Last Updated : 12 December 2012 at 17:00 IST
Gold could rise to $2,000 per ounce in 2013: BofA Merrill Lynch
The global economy grows 3.2 percent in 2013, gradually improving through the year, led by China and the U.S. Resolution of the fiscal cliff in the U.S. and successful negotiation of aid to Spain, combined with high liquidity and low commodity prices, should support a gradual improvement in global business and consumer spending through the year. By the end of 2013, growth is expected to rise to 2.5 percent in the U.S. and 8 percent in China.
- Precious, base metals, Crude Oil may trade negative on weak global sentiments
- Taking cues from decline in spot gold prices coupled with weak global market sentiments, Spot silver prices decreased by 0.53 percent today. However, favourable economic data from Germany along with weakness in DX cushioned sharp fall in the prices.
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Large-scale policy easing by the U.S. Federal Reserve and European Central Bank positions gold as a useful hedge against global macro and inflation risks taking the commodity to $2000/oz levels, said Bank of America Merrill Lynch in a report that provides for 2013 outlook for global economic front.
BofA Merrill Lynch analysts outlined nine other macro calls on which they are basing their 2013 outlook.
--The global economy grows 3.2 percent, gradually improving through the year, led by China and the U.S. Resolution of the fiscal cliff in the U.S. and successful negotiation of aid to Spain, combined with high liquidity and low commodity prices, should support a gradual improvement in global business and consumer spending through the year. By the end of 2013, growth is expected to rise to 2.5 percent in the U.S. and 8 percent in China.
--Fiscal austerity in the U.S. and Europe offsets monetary stimulus from central banks. Monetary easing may not be enough to offset fiscal contraction in the first part of the year. Fiscal austerity in Europe and in the U.S. – the latter by as much as 2 percent of GDP – is likely to be a drag on growth.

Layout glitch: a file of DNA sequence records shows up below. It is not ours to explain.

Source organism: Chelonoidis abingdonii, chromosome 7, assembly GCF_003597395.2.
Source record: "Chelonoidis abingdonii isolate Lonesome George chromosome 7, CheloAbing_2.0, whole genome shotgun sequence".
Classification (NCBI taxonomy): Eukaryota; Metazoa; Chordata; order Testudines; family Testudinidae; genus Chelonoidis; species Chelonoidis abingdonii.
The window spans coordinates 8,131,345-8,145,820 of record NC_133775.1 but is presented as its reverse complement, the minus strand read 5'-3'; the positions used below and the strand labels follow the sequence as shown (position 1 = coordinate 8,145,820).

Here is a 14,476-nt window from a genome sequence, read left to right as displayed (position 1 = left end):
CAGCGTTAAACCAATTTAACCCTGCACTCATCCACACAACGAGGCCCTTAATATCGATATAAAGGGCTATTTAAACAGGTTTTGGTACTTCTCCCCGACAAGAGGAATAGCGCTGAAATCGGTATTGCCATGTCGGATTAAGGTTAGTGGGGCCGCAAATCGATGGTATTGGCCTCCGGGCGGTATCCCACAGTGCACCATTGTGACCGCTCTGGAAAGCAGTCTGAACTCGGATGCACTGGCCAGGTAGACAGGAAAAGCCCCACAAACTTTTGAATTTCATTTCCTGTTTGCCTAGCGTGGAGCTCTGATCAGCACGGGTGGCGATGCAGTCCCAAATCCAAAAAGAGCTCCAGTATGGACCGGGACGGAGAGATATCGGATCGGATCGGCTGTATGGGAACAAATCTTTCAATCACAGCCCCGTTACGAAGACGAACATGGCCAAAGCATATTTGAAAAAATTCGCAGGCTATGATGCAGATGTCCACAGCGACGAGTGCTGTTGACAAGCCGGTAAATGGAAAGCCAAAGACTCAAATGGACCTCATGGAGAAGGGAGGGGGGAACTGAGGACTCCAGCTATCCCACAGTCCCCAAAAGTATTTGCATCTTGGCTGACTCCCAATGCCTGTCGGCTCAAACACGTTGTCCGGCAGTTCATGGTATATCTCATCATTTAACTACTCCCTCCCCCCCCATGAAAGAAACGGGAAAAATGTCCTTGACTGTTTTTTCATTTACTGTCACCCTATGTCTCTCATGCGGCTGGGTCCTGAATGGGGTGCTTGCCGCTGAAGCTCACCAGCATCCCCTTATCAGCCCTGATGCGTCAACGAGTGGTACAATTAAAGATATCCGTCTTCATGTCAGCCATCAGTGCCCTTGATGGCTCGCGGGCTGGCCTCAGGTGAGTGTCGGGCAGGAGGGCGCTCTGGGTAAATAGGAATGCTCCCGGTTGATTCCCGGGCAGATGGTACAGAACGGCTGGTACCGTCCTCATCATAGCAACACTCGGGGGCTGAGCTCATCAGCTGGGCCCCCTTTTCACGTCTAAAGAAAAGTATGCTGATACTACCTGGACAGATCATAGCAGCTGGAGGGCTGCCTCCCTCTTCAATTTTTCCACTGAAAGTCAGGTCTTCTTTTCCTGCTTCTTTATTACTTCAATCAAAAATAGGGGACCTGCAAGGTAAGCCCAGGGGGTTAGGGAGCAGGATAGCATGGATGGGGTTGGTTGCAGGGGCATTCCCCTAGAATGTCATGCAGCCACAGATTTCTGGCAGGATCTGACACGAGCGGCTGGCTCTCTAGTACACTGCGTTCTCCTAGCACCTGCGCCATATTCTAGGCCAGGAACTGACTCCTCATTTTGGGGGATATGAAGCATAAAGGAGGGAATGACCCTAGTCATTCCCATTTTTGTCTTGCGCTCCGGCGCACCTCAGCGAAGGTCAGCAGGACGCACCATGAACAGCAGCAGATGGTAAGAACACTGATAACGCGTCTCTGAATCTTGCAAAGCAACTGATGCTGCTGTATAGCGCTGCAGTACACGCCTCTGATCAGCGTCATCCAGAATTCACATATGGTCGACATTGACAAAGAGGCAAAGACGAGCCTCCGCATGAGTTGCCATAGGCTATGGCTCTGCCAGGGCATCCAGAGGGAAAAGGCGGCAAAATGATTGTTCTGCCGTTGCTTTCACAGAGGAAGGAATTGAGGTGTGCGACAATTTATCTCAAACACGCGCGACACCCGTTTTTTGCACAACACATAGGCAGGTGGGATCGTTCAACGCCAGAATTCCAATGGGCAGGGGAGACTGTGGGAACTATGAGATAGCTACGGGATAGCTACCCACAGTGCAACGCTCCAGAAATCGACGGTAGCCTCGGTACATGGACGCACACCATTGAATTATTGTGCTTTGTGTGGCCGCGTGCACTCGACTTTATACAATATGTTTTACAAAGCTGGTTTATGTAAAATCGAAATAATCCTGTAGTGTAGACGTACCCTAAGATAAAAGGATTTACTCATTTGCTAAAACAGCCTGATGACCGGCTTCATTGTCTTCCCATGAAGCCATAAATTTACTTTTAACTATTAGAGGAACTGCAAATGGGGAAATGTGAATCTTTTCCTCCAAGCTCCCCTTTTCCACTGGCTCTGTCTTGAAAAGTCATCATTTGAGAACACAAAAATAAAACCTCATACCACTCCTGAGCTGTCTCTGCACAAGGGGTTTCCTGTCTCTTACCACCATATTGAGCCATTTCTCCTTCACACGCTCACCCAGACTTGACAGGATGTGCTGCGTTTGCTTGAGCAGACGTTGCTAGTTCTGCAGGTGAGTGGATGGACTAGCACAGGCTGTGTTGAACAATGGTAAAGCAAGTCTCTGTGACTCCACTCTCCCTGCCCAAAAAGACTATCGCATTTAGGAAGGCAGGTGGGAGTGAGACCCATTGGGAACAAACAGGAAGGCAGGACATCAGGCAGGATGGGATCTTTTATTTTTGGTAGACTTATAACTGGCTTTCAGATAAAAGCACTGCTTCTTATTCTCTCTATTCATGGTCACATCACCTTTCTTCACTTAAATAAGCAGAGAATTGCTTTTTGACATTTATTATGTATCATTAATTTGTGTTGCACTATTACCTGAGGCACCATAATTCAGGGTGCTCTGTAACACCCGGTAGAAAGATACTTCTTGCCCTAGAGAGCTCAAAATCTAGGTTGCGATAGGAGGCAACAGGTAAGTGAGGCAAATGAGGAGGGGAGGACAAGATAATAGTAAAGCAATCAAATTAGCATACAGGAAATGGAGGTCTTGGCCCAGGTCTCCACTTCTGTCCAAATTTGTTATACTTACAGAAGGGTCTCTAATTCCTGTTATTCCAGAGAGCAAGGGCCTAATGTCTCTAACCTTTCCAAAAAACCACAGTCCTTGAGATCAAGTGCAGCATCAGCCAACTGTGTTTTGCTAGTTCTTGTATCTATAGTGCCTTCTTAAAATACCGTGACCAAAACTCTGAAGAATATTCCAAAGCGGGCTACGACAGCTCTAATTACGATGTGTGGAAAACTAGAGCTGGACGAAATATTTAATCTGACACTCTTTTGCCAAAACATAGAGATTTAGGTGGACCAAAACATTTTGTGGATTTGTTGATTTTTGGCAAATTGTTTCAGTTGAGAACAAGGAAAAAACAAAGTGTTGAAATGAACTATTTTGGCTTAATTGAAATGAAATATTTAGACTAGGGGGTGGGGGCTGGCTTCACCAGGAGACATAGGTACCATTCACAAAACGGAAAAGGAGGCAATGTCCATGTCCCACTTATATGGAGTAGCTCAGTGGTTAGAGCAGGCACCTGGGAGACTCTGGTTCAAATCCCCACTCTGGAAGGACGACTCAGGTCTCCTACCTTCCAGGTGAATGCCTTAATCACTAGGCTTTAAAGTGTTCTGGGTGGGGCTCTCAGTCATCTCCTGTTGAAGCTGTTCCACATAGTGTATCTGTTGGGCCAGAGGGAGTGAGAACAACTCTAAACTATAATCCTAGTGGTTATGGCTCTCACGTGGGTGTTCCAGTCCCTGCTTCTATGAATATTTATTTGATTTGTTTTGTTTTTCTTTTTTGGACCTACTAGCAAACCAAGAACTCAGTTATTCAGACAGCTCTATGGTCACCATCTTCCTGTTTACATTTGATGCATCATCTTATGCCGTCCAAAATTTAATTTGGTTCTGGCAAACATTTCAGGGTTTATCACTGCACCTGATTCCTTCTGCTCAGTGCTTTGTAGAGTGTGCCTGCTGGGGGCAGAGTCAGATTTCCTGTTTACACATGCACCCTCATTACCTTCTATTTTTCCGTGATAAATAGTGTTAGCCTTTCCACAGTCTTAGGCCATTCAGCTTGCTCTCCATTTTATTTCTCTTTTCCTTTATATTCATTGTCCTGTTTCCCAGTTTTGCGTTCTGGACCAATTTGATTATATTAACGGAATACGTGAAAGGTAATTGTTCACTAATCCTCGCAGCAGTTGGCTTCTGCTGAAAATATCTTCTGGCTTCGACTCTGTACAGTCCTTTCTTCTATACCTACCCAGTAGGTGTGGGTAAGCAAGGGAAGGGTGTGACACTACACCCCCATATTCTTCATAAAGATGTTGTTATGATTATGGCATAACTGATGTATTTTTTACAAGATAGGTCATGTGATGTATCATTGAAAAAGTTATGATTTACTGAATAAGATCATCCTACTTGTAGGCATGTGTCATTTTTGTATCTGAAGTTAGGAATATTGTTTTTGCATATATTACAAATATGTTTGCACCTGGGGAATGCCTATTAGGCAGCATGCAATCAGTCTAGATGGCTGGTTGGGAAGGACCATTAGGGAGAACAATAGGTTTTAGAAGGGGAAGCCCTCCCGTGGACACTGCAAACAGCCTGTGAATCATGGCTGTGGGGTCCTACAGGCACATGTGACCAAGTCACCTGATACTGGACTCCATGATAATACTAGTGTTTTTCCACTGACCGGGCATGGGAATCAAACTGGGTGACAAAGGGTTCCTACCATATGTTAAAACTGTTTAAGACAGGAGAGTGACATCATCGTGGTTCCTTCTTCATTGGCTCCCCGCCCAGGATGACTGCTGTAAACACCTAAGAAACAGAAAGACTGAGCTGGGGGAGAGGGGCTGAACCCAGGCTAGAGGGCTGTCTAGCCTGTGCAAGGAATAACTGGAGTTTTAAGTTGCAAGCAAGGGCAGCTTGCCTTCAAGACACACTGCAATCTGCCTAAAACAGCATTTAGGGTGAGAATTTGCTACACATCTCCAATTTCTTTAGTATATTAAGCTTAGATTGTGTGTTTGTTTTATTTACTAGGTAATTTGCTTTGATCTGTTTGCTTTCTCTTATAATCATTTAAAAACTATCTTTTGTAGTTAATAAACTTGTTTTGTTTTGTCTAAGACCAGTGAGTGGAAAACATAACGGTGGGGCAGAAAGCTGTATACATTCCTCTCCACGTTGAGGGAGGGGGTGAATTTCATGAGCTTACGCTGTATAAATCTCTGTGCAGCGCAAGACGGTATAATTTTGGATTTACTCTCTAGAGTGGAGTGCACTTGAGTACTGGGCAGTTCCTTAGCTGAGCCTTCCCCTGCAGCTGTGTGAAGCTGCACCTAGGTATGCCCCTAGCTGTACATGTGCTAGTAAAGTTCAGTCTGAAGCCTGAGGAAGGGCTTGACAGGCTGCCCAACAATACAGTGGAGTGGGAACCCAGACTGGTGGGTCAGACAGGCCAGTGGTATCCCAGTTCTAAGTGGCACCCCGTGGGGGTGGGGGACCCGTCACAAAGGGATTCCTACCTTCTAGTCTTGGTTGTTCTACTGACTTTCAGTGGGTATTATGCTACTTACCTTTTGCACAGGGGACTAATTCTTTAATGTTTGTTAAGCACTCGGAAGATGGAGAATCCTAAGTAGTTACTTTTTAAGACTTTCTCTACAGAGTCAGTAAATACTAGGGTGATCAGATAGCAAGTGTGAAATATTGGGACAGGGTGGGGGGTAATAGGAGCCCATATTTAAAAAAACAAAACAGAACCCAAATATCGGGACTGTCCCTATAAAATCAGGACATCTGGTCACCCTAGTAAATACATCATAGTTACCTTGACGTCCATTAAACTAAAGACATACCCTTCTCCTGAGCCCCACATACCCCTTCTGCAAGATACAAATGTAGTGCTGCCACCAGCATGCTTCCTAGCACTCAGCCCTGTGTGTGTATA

--The U.S. housing recovery builds momentum. U.S. home prices are expected to rise another 3 percent in 2013, adding to the 5 percent gain in 2012. Housing starts could increase by more than 25 percent and a 3.5 percent average annual appreciation over the next 10 years should stimulate jobs to construction and related sectors such as furniture, building materials and financials.
--Flares, not wildfires in Europe. With support to Spain from the European Central Bank, the European economy should stabilize as the year progresses. Despite a series of episodic flare-ups of the ongoing crisis in Europe, the big tail risk of a Eurozone breakup has likely passed.
--China should lead emerging market growth. Against a backdrop of subdued growth in developed markets, GDP growth in emerging markets is expected to recover to 5.2 percent, led by the BRIC economies, particularly China. However, rising inflation could leave emerging market policymakers with little room to ease.
--Global equities should be the best-performing asset class. Powerful policy support, reasonable valuations and receding tail risks should help make global equities the best performing asset class in 2013. The U.S., European and Asian equity markets could see gains of 10 percent to 16 percent next year, with the MSCI AWI reaching 370 and the S&P 500 Index reaching a new all-time high of 1600 by year-end.
--Interest rates and currencies. The U.S. dollar and Euro could rally on the global recovery and greater fiscal clarity, pushing the yen lower and emerging market currencies higher.
--High yield and emerging market bonds should outperform corporate credit. On the heels of record-low yields in 2012, U.S. investment-grade corporate bonds are likely to offer scant returns of 1.6 percent in the year ahead, but high yield bonds could return up to 7.0 percent and emerging market bonds could return 10.1 percent.
--Fixed Income: Government bond yields should rise modestly. G3 central banks are expected to maintain their zero-interest rate policies. Government bond yields in the U.S., U.K. and Germany are expected to rise modestly to 2.0, 2.5 and 1.5 percent, respectively, translating into total returns for major government bond markets of roughly -3 percent to +2 percent.
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